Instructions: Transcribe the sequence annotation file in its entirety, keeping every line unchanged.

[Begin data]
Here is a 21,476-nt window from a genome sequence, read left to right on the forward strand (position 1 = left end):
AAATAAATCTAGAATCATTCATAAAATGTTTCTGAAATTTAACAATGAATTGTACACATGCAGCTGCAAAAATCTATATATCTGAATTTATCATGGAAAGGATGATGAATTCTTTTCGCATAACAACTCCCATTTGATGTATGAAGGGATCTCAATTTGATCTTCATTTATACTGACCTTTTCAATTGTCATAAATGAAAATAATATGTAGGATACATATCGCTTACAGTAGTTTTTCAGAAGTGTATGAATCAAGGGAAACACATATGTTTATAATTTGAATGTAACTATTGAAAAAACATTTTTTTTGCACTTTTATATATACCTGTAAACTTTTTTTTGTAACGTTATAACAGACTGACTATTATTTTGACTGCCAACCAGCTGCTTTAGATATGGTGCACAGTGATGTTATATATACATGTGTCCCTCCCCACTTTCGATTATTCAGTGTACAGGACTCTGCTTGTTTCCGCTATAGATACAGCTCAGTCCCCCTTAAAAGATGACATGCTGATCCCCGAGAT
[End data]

Here is a 21,476-nt window from a genome sequence, read left to right on the forward strand (position 1 = left end):
AAATAAATCTAGAATCATTCATAAAATGTTTCTGAAATTTAACAATGAATTGTACACATGCAGCTGCAAAAATCTATATATCTGAATTTATCATGGAAAGGATGATGAATTCTTTTCGCATAACAACTCCCATTTGATGTATGAAGGGATCTCAATTTGATCTTCATTTATACTGACCTTTTCAATTGTCATAAATGAAAATAATATGTAGGATACATATCGCTTACAGTAGTTTTTCAGAAGTGTATGAATCAAGGGAAACACATATGTTTATAATTTGAATGTAACTATTGAAAAAACATTTTTTTTGCACTTTTATATATACCTGTAAACTTTTTTTTGTAACGTTATAACAGACTGACTATTATTTTGACTGCCAACCAGCTGCTTTAGATATGGTGCACAGTGATGTTATATATACATGTGTCCCTCCCCACTTTCGATTATTCAGTGTACAGGACTCTGCTTGTTTCCGCTATAGATACAGCTCAGTCCCCCTTAAAAGATGACATGCTGATCCCCGAGAT